With Waiting for excuses for the inexcusable, Leonard Pitts Jr. offers us all a watershed moment—one that involves reclaiming the language and the narratives in order to take direct action against the one thing we refuse to acknowledge or change in the U.S., racism.
“What excuses will they make this time?” Pitts begins, emphasizing:
Meaning that cadre of letters-to-the-editor writers and conservative pundits who so reliably say such stupid things whenever the subject is race. Indeed, race is the third rail of American conscience; to touch it is to be zapped by rationalizations, justifications and lies that defy reason, but that some must embrace to preserve for themselves the fiction of liberty and justice for all. Otherwise, they’d have to face the fact that advantage and disadvantage, health and sickness, wealth and poverty, life and death, are still parceled out according to melanin content of skin.
And then Pitts makes a case that must stand as a model for any and all who seek the sort of equity and dignity that political leaders pay lip service to while ensuring nothing of the kind: Pitts presents evidence in the face of ideological claims with no basis in evidence:
One waits, then, with morbid fascination to see what excuse those folks will make as federal data released last week reveal that African-American children are significantly more likely to be suspended – from preschool. Repeating for emphasis: public preschool, that phase of education where the curriculum encompasses colors, shapes, finger painting and counting to 10. Apparently, our capacity for bias extends even there. According to the Department of Education, while black kids make up about 18 percent of those attending preschool, they account for 42 percent of those who are suspended once – and nearly half of those suspended more than once.
Let us then all confront The Undeniables:
- Ideological narratives and policies built on those narratives—”grit,” “no excuses,” and “zero tolerance”—are almost exclusively driven by the privileged.
- Those same policies and narratives are almost exclusively imposed on marginalized groups of students—African American, Latino/a, impoverished (see for example, the KIPP model, its primary focus, and its mantra: Work hard. Be nice.).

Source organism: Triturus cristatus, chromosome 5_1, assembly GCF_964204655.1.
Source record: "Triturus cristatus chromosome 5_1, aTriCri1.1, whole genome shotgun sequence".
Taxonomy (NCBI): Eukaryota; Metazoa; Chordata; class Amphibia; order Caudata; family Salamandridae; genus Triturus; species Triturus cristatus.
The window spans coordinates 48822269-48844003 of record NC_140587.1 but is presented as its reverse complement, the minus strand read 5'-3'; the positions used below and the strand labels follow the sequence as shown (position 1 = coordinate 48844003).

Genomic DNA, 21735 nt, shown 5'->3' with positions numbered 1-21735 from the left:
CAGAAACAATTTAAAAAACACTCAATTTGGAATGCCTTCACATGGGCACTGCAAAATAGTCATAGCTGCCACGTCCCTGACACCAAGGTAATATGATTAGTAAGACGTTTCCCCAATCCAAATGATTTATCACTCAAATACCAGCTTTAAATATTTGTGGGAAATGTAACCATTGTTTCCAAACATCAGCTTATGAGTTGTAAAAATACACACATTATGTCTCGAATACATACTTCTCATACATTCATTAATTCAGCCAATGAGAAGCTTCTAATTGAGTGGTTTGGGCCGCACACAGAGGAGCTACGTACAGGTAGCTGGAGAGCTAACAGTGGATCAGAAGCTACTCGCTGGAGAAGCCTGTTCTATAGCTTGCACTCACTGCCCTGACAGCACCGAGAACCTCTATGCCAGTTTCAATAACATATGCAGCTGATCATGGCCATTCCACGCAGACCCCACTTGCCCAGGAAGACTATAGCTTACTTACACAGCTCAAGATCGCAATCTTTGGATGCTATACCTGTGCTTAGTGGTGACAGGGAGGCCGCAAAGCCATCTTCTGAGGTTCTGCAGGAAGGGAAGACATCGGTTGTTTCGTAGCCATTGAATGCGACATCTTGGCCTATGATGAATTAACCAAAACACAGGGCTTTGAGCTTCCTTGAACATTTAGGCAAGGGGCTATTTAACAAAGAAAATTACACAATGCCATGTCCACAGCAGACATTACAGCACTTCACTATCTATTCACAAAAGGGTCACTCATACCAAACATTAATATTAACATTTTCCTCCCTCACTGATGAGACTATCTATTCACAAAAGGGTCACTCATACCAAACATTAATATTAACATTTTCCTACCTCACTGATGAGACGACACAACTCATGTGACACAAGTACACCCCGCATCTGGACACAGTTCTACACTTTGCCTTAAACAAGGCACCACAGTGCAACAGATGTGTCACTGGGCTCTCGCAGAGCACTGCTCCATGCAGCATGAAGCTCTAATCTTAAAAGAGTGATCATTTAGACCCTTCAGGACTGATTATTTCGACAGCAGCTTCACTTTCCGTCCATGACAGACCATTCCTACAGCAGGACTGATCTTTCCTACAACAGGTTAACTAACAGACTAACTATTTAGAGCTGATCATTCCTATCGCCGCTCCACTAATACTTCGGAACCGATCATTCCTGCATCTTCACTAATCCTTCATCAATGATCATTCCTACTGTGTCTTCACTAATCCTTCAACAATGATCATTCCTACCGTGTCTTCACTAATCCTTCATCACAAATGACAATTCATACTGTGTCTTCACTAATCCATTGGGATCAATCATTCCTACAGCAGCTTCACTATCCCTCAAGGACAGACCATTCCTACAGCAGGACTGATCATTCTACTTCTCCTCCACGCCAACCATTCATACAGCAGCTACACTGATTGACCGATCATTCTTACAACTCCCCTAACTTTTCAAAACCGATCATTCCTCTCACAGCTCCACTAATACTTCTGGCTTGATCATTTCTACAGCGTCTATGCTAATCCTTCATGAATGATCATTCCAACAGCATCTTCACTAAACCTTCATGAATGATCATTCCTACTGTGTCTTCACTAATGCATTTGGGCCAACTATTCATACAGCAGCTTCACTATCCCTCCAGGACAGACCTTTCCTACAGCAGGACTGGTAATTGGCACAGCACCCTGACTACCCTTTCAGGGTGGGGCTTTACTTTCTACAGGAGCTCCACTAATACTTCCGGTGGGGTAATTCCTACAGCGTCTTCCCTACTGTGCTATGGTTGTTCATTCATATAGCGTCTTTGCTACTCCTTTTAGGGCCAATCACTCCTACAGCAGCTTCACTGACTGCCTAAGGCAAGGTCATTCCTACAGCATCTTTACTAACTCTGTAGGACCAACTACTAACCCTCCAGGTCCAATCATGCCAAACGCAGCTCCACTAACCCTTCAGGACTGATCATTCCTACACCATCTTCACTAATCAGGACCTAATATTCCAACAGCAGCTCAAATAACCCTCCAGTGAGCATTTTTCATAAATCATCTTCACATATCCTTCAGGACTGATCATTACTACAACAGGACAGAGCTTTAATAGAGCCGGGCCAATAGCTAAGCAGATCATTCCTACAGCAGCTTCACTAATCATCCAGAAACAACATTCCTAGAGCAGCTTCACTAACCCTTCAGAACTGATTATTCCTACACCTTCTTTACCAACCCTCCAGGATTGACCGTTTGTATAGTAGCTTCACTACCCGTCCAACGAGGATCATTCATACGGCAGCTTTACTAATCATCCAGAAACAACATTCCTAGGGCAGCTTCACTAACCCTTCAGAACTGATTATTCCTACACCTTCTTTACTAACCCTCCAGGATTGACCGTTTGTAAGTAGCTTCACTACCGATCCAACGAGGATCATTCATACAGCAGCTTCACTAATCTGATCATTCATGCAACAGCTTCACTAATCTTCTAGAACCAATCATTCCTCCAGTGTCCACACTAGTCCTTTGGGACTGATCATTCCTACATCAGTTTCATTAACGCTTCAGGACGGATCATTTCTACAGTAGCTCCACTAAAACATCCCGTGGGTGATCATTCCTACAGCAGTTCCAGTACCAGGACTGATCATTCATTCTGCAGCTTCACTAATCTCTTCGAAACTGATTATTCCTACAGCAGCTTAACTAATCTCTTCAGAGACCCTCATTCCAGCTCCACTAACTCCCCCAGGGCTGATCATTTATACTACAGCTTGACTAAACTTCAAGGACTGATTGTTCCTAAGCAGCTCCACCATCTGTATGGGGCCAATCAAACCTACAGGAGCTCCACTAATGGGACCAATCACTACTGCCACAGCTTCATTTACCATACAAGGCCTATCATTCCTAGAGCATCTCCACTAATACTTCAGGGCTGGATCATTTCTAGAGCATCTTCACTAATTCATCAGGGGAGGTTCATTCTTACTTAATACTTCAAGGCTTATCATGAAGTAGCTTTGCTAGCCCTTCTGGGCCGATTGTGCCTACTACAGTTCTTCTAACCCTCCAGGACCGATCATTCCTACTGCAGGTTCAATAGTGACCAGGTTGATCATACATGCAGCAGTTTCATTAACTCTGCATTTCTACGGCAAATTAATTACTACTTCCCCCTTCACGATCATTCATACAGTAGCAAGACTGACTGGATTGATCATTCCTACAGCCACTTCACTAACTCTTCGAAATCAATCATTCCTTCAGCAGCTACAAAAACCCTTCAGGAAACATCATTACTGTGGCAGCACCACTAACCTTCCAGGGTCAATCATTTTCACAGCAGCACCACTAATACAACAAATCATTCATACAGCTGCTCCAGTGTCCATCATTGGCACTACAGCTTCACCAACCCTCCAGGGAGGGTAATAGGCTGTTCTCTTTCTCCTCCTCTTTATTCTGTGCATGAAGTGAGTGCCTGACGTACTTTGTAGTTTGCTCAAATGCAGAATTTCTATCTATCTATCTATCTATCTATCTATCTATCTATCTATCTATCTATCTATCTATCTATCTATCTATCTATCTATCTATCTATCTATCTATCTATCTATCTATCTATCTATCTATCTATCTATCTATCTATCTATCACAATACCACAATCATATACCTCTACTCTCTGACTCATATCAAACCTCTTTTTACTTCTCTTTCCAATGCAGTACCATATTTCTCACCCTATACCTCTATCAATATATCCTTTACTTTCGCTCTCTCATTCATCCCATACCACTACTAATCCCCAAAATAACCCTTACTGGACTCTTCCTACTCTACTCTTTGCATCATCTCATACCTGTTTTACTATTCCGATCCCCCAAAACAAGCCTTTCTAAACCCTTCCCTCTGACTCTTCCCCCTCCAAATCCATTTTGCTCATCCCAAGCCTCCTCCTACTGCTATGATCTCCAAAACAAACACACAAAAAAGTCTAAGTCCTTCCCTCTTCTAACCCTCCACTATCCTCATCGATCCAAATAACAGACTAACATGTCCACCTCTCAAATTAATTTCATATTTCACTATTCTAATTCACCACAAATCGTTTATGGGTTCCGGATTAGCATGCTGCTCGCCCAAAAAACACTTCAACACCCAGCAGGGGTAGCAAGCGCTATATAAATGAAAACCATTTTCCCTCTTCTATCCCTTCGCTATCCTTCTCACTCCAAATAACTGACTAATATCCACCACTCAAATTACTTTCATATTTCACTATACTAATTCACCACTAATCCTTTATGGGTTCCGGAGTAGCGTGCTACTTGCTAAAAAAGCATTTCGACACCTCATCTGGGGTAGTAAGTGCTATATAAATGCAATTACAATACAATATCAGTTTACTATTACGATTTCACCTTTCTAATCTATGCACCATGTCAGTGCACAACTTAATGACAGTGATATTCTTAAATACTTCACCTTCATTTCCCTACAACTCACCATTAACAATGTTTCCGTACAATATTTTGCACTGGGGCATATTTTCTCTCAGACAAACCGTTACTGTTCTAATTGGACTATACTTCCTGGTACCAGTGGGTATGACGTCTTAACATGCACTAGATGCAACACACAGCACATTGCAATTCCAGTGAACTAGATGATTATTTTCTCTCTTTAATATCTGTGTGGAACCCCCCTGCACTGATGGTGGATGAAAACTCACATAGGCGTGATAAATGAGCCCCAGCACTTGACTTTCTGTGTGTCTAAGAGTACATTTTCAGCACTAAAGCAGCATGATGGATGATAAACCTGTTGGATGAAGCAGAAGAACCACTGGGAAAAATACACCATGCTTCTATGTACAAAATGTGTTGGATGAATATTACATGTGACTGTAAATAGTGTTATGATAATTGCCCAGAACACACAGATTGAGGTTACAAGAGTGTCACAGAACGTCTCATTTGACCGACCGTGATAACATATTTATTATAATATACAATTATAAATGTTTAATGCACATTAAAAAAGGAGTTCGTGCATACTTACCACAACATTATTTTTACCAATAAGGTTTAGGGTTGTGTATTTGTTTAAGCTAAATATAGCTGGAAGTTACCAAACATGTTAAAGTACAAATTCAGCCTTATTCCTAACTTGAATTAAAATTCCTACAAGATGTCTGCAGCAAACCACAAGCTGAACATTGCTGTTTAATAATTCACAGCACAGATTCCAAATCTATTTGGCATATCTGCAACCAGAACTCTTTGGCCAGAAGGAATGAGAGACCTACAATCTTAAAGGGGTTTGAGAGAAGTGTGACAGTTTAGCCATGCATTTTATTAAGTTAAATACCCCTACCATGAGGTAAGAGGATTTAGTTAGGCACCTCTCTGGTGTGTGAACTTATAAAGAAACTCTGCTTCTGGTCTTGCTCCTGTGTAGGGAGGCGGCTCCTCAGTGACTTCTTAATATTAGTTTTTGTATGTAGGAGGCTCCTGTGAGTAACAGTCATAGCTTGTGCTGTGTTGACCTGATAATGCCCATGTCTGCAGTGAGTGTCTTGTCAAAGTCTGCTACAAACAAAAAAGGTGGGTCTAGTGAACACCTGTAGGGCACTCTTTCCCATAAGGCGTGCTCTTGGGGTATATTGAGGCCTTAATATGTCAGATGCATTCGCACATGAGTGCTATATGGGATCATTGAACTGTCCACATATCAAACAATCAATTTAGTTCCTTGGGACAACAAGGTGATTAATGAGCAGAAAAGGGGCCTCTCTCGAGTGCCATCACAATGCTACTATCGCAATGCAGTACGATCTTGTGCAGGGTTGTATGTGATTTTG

- The consequences of those narratives and policies serve to maintain the interests of the privileged at the expense of the marginalized.
As I have been arguing repeatedly because the evidence is overwhelming: Anyone denying racism in the U.S. has an evidence problem (See Denying Racism Has an Evidence Problem, The Mistrial of Jordan Davis: More Evidence Problems for Denying Racism, From Baldwin to Coates: Denying Racism, Ignoring Evidence).
Yes, it is time for “grit” (often defined as “perseverance and passion for long-term goals”). We must not waver from demanding an end to inequity in the form of racism, classism, and sexism.
Yes, it is time for “no excuses.” As Pitts explains, there are no excuses for the “made up facts,” the dodges, and the fabricated fairy tales designed to maintain the current imbalance of opportunity in the U.S. (see the Gritty White Hope lesson on Steve Jobs presented by NPR without any criticism).
Yes, it is time for “zero tolerance.” We must have zero tolerance for the false narratives (see the roots of seeking ideological narratives to prop up capitalistic goals) perpetuated by the privileged to keep most everyone else in a state of the compliant worker.
And thus, a reader:
Waiting for excuses for the inexcusable, Leonard Pitts Jr.
The Secret Lives of Inner-City Black Males, Ta-Nehisi Coates
Black Pathology and the Closing of the Progressive Mind, Ta-Nehisi Coates
The New Jim Crow, Michelle Alexander
Prekindergarteners Left Behind: Expulsion Rates in State Prekindergarten Programs, Walter S. Gilliam (2005)
Implementing Policies to Reduce the Likelihood of Preschool Expulsion, Walter S. Gilliam (2008)
Police in the Hallways: Discipline in an Urban High School, Kathleen Nolan